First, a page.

Mental Health and Addictions

The link between HIV, mental health and addictions.

It is normal to feel sad, shocked, helpless, or even angry upon learning that you have HIV. However, if the feelings don’t go away and you notice a marked loss of interest in activities for more than two weeks, you may be experiencing depression. People living with HIV are more likely to experience depression, anxiety, and other mental illnesses. Although HIV does not directly cause depression, people living with HIV are twice as likely as the general public to experience depression. HIV can also trigger a manic episode in people living with bipolar disorder.

When people are living with a chronic health problem such as HIV, and experiencing other stressful life events, they may turn to substances to help temporarily relieve their negative emotions. However, substance misuse can trigger or worsen mental illness and can seriously affect a person’s physical health and HIV treatment. Studies show that the co-occurrence of mental health and substance abuse increases a person’s risk for HIV nearly 12 times more than those without. In BC, it is estimated that about 130,000 people are living with concurrent disorders. People are also at an increased risk of attempting suicide when under the influence of substances.

Stress, mental illness, and substance misuse can worsen HIV and other health conditions by making it difficult for people to attend medical appointments, keep to a consistent medication schedule, or lead a healthy lifestyle. They may also accelerate HIV’s progression to advanced HIV/AIDS. If you or anyone you know is exhibiting signs of depression or other mental illness, it is important to talk to them about it and encourage them to see their doctor or another health care provider that they are comfortable talking to. People battling substance misuse and mental illness can get better, whether or not they are living with HIV. People successfully recover from depression more than 80 per cent of the time when it is identified and treated correctly. Helpful coping strategies include stress management, following a regular sleep and eating schedule, exercising, talking to a friend, counsellor, or other health professional, and/or medication.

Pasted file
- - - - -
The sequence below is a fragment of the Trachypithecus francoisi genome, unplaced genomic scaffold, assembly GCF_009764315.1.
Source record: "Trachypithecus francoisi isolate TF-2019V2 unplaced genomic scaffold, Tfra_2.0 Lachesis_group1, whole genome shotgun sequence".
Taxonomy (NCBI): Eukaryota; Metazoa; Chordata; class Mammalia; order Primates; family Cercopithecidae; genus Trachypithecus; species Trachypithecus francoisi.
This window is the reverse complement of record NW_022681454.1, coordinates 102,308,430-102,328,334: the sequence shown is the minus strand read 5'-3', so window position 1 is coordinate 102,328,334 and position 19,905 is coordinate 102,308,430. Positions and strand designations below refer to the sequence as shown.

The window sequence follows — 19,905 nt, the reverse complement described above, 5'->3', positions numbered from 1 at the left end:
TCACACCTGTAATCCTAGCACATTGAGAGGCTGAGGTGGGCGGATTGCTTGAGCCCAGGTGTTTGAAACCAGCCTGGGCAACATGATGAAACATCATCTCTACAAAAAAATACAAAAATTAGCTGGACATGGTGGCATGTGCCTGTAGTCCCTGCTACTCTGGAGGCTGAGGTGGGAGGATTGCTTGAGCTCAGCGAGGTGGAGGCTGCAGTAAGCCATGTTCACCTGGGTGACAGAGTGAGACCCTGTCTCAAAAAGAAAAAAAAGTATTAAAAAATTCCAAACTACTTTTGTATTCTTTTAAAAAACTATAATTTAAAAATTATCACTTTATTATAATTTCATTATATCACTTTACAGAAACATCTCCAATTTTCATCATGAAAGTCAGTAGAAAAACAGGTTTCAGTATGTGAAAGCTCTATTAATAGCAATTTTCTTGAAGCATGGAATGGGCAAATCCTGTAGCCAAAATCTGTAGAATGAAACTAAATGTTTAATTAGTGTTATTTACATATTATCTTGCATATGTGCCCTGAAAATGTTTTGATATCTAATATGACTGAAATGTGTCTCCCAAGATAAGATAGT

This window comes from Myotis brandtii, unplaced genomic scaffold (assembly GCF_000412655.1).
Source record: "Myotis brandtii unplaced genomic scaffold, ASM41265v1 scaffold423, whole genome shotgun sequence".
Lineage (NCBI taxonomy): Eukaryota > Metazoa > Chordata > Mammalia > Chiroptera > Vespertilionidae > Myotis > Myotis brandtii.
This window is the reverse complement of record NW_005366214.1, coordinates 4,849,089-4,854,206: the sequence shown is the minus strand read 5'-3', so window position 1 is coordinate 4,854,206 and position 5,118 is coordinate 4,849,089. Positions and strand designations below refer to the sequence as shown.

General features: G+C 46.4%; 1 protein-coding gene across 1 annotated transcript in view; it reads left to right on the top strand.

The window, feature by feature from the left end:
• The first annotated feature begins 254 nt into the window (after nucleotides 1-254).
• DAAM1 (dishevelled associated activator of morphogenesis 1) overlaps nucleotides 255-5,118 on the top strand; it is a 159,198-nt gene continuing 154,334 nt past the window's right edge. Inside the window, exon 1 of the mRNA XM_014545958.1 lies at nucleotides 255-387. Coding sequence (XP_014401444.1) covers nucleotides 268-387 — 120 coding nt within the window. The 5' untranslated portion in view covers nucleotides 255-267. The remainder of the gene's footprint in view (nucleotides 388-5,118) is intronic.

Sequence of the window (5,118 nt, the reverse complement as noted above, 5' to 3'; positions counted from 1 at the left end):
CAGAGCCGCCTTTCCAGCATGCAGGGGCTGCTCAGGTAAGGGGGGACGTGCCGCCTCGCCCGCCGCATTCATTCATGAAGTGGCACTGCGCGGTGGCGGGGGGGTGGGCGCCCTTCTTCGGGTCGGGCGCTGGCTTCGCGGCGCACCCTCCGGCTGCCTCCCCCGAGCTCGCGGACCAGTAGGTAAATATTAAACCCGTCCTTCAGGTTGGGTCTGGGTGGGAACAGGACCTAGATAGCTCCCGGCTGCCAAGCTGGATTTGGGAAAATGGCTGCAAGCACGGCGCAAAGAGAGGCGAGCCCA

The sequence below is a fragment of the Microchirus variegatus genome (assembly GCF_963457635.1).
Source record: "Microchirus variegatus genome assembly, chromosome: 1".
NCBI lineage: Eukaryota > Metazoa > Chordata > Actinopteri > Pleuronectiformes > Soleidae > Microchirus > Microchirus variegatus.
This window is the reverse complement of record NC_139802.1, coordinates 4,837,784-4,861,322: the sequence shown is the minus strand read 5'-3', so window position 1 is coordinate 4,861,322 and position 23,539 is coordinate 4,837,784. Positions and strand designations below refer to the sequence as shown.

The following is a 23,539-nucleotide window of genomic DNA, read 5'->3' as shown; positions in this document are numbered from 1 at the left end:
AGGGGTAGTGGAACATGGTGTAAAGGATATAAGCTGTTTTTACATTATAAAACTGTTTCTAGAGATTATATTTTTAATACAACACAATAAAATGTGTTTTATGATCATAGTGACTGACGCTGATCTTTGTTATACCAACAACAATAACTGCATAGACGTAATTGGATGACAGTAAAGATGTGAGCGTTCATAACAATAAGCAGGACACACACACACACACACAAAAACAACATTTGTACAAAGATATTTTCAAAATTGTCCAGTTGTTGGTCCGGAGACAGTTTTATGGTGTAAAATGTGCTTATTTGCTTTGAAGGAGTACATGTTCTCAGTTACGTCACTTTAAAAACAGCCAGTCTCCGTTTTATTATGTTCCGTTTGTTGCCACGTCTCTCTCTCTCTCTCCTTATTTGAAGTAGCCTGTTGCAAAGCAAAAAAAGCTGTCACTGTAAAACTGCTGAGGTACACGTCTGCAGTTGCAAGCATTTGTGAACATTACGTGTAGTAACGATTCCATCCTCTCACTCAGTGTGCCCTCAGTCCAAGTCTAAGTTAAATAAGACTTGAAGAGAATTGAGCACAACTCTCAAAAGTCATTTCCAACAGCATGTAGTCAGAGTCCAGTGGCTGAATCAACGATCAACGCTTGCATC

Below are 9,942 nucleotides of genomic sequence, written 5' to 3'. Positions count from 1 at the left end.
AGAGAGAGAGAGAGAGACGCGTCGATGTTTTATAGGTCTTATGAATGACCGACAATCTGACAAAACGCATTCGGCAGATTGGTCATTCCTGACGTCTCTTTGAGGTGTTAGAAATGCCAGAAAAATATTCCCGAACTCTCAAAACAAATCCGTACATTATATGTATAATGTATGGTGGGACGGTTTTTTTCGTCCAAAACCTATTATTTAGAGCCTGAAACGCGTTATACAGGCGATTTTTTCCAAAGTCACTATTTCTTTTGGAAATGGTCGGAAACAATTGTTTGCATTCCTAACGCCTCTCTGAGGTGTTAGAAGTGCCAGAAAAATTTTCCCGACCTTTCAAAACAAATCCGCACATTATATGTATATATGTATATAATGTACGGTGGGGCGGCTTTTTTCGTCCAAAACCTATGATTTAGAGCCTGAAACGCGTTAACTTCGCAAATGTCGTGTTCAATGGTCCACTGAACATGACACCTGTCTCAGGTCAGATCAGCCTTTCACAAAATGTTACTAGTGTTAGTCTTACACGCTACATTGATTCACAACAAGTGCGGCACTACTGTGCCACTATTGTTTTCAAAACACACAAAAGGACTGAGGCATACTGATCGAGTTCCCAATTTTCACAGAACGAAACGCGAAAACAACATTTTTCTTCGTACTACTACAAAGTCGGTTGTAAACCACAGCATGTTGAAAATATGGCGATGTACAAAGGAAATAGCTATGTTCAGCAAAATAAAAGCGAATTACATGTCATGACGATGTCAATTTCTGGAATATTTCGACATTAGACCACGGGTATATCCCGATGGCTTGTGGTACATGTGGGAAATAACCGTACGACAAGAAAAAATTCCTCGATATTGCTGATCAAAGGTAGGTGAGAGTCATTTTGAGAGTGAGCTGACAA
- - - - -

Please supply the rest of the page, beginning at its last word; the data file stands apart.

Links to Online Resources

click on the links to expand the information, click again to close is sponsored by the STOP HIV/AIDS pilot project which is funded by the Government of British Columbia supporting Northern Health, Vancouver Coastal Health, the Provincial Health Services Authority, Providence Health Care, and the BC Centre for Excellence in HIV/AIDS. The STOP HIV/AIDS project aims to expand HIV testing, treatment, and support in British Columbia.
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